BOSTON — Gov. Charlie Baker has signed H.69, An act financing improvements to municipal roads and bridges, which authorizes $200 million in Chapter 90 transportation funds to support all 351 cities and towns in Massachusetts.
About $7,820,310 of that will be heading to the Berkshires with the largest amount — $1.4 million — going to Pittsfield and its nearly 200 miles of roads. The second largest amount of $435,324 goes to the county's other city, North Adams, which has just over 70 miles of road. Berkshire County total has about 1,598.63 miles of locally governed roads.
Boston, not surprisingly, gets the highest amount at $14.7 million for 790 miles of road.
Apportionment is based on road miles, population based on the latest U.S. Census and employment. The program is partially funded through the gas tax.
Since taking office in 2015, and including the FY20 signed bill, the Baker-Polito administration has awarded a total of $1.14 billion through the Chapter 90 formula, including $100 million on its first day in office.
"Chapter 90 funding provides cities and towns with critical resources to carry out important projects like highway construction and road paving to improve local infrastructure in communities across Massachusetts," Baker said in a statement. "We thank the Legislature for working with our administration to pass this bill and continue our support for local officials this construction season."
Other than the extra $100 million four years ago, the amount of funding has been generally flat over the past seven years while costs have increased. Reconstructing one mile of road now hovers around $1 million and many smaller towns save up their Chapter 90 funds until they can be used more efficiently in terms of road repair or equipment.
The Massachusetts Municipal Association has been advocating for an increase in the program, estimating it would take nearly $700 million a year to properly maintain the state's 30,000 miles of local roads.
Chapter 90 reimburses cities and towns for costs incurred for eligible transportation projects. Cities and towns must submit receipts to the state Department of Transportation's Highway Division district in which they are located which verifies that the expenditures qualify for reimbursement under Chapter 90. The Highway Districts in turn submit these receipts to the Department of Transportation's Fiscal Department, which facilitates the reimbursements to cities and towns.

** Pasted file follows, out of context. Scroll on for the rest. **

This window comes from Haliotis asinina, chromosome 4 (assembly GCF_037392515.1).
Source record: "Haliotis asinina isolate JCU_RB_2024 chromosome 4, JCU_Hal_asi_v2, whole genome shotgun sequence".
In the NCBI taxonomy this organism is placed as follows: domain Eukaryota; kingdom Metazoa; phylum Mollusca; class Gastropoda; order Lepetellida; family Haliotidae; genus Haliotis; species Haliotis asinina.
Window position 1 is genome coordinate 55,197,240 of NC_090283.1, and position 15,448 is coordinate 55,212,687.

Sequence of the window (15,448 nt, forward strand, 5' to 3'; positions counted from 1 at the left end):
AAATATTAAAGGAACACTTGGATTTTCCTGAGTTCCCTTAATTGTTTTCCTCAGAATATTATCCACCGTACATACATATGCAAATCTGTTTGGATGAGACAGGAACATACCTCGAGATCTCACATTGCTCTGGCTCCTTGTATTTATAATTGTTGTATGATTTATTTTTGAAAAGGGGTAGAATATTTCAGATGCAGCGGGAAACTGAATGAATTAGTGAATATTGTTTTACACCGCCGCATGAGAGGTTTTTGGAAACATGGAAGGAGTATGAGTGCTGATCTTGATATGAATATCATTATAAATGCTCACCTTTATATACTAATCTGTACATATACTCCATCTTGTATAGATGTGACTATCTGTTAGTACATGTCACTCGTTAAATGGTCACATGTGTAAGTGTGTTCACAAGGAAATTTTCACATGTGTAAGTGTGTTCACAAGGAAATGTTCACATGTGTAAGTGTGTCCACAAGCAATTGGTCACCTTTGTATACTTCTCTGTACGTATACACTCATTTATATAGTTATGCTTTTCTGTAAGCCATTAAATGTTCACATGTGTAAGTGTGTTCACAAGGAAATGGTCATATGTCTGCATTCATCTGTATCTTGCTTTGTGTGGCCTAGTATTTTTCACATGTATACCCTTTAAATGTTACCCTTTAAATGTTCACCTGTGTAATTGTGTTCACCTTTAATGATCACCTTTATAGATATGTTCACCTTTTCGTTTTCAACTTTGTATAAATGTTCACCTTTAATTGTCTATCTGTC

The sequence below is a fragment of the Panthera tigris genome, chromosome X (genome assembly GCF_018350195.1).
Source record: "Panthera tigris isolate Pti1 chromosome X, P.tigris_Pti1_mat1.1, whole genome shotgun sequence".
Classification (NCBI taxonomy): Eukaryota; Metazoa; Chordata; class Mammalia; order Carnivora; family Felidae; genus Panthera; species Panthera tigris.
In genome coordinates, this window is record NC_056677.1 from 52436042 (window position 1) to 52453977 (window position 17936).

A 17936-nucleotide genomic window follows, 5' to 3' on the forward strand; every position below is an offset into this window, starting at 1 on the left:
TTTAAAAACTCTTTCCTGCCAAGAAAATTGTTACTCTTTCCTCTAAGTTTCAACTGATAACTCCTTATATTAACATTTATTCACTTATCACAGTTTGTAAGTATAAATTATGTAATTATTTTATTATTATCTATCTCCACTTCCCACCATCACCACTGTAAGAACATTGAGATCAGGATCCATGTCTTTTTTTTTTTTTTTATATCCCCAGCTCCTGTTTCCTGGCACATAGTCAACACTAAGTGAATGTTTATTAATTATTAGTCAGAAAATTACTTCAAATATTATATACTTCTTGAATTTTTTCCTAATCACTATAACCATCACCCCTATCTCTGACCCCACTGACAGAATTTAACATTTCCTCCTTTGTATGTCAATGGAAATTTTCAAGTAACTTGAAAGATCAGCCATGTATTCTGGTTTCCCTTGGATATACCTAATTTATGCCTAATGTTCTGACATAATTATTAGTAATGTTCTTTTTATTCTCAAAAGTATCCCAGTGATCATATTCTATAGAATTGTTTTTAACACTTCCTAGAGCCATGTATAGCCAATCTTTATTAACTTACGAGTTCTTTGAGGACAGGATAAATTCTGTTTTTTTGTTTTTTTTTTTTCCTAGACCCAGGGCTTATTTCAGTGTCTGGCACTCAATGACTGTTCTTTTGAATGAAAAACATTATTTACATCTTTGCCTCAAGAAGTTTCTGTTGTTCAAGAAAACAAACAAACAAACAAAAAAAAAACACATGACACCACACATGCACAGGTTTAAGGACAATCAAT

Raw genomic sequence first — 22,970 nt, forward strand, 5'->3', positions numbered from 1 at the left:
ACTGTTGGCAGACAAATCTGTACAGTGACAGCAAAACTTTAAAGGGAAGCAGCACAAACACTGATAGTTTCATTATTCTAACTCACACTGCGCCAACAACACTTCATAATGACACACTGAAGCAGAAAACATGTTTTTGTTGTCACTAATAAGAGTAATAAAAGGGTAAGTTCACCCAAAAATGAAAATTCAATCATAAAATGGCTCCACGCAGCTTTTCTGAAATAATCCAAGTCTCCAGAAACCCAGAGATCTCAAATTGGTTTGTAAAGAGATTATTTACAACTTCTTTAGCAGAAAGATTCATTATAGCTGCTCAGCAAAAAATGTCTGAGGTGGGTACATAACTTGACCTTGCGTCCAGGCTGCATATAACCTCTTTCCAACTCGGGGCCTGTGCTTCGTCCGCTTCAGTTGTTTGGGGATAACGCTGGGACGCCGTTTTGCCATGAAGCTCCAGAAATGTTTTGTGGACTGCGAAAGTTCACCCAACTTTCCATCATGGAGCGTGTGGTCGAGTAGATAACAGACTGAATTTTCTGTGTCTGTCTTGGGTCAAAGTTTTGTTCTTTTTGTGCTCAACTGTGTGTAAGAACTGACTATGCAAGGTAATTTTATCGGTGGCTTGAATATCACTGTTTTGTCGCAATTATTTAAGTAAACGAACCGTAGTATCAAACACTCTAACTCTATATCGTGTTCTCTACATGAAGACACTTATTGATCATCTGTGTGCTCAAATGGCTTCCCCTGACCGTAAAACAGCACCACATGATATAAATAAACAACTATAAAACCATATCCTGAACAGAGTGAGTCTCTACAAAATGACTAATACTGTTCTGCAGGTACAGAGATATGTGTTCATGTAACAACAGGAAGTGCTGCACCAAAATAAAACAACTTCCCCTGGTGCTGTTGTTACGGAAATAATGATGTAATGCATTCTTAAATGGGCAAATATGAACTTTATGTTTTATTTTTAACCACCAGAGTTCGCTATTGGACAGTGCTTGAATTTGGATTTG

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Pittsfield Chooses Tyer And Mazzeo For Mayoral Election
By Jack GuerinoiBerkshires Staff
PITTSFIELD, Mass. — Voters casting ballots at Tuesday's preliminary election chose mayoral candidates Linda Tyer and Melissa Mazzeo to face off for the general election in November.
They also thinned out the herd in two ward races to place the names of Jonathan Lothrop and Patrick Kavey on the ballot for Ward 5 and candidates Joseph Nichols and Dina Guiel Lampiasi for Ward 6.
On the mayoral front, Councilor at Large Melissa Mazzeo received the most votes out of the four candidates on the ballot with an unofficial count of 2,860 votes. Incumbent Mayor Linda Tyer received 2,571 votes.
The two mayor candidates were favorites in the race, and performed well above Rusty Anchor owner Scott Graves and retired Pittsfield Police Officer Karen Kalinowsky. Graves took 343 votes while Kalinowsky took 281 votes.
Parks and Open Spaces Manager James McGrath asked the committee Monday for permission to spend down the balance of the city's Community Preservation Funds to find a new location for the beach.
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While the entire city will be deciding which two of the four candidates for mayor will be moving on to the general election in November, only Wards 5 and 6 will determine the top two candidates vying to representative their precincts. Neither ward has an incumbent running but both have former city... click for more
There are 520 pre-kindergarten and kindergarten students in the district. On the other side of the spectrum, there are 1,632 high school students and 400 career and technical education students.
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Mayor Linda Tyer named Sammons chief last week and he was sworn in to take immediate command of the Fire Department. Tuesday's broadcast event was largely to celebrate his promotion and introduce him to the council and the city.
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